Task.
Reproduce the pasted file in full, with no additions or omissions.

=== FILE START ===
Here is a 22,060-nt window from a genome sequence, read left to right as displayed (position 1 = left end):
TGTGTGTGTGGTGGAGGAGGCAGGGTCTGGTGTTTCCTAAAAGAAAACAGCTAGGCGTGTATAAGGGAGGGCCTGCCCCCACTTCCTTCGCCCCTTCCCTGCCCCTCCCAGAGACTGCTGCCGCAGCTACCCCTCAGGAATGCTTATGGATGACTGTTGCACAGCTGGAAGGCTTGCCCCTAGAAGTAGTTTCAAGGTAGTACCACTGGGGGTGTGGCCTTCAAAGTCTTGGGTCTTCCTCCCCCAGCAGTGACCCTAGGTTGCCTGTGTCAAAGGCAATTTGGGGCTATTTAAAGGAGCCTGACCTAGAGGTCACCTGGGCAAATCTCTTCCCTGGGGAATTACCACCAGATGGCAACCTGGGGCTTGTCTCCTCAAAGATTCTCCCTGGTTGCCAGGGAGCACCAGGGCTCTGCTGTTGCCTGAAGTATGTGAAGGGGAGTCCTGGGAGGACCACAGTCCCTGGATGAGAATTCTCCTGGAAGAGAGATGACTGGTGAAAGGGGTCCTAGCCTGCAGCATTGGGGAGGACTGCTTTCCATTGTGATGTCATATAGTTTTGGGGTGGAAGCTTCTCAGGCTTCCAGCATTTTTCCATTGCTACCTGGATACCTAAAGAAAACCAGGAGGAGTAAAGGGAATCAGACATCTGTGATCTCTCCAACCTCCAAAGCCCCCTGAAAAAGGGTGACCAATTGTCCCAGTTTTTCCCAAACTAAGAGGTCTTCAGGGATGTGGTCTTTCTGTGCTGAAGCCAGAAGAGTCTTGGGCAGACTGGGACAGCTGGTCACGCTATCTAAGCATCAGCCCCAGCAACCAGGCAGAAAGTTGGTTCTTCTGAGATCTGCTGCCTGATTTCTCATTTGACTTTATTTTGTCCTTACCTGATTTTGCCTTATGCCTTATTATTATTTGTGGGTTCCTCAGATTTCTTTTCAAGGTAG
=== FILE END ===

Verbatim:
Here is a 22,060-nt window from a genome sequence, read left to right as displayed (position 1 = left end):
TGTGTGTGTGGTGGAGGAGGCAGGGTCTGGTGTTTCCTAAAAGAAAACAGCTAGGCGTGTATAAGGGAGGGCCTGCCCCCACTTCCTTCGCCCCTTCCCTGCCCCTCCCAGAGACTGCTGCCGCAGCTACCCCTCAGGAATGCTTATGGATGACTGTTGCACAGCTGGAAGGCTTGCCCCTAGAAGTAGTTTCAAGGTAGTACCACTGGGGGTGTGGCCTTCAAAGTCTTGGGTCTTCCTCCCCCAGCAGTGACCCTAGGTTGCCTGTGTCAAAGGCAATTTGGGGCTATTTAAAGGAGCCTGACCTAGAGGTCACCTGGGCAAATCTCTTCCCTGGGGAATTACCACCAGATGGCAACCTGGGGCTTGTCTCCTCAAAGATTCTCCCTGGTTGCCAGGGAGCACCAGGGCTCTGCTGTTGCCTGAAGTATGTGAAGGGGAGTCCTGGGAGGACCACAGTCCCTGGATGAGAATTCTCCTGGAAGAGAGATGACTGGTGAAAGGGGTCCTAGCCTGCAGCATTGGGGAGGACTGCTTTCCATTGTGATGTCATATAGTTTTGGGGTGGAAGCTTCTCAGGCTTCCAGCATTTTTCCATTGCTACCTGGATACCTAAAGAAAACCAGGAGGAGTAAAGGGAATCAGACATCTGTGATCTCTCCAACCTCCAAAGCCCCCTGAAAAAGGGTGACCAATTGTCCCAGTTTTTCCCAAACTAAGAGGTCTTCAGGGATGTGGTCTTTCTGTGCTGAAGCCAGAAGAGTCTTGGGCAGACTGGGACAGCTGGTCACGCTATCTAAGCATCAGCCCCAGCAACCAGGCAGAAAGTTGGTTCTTCTGAGATCTGCTGCCTGATTTCTCATTTGACTTTATTTTGTCCTTACCTGATTTTGCCTTATGCCTTATTATTATTTGTGGGTTCCTCAGATTTCTTTTCAAGGTAG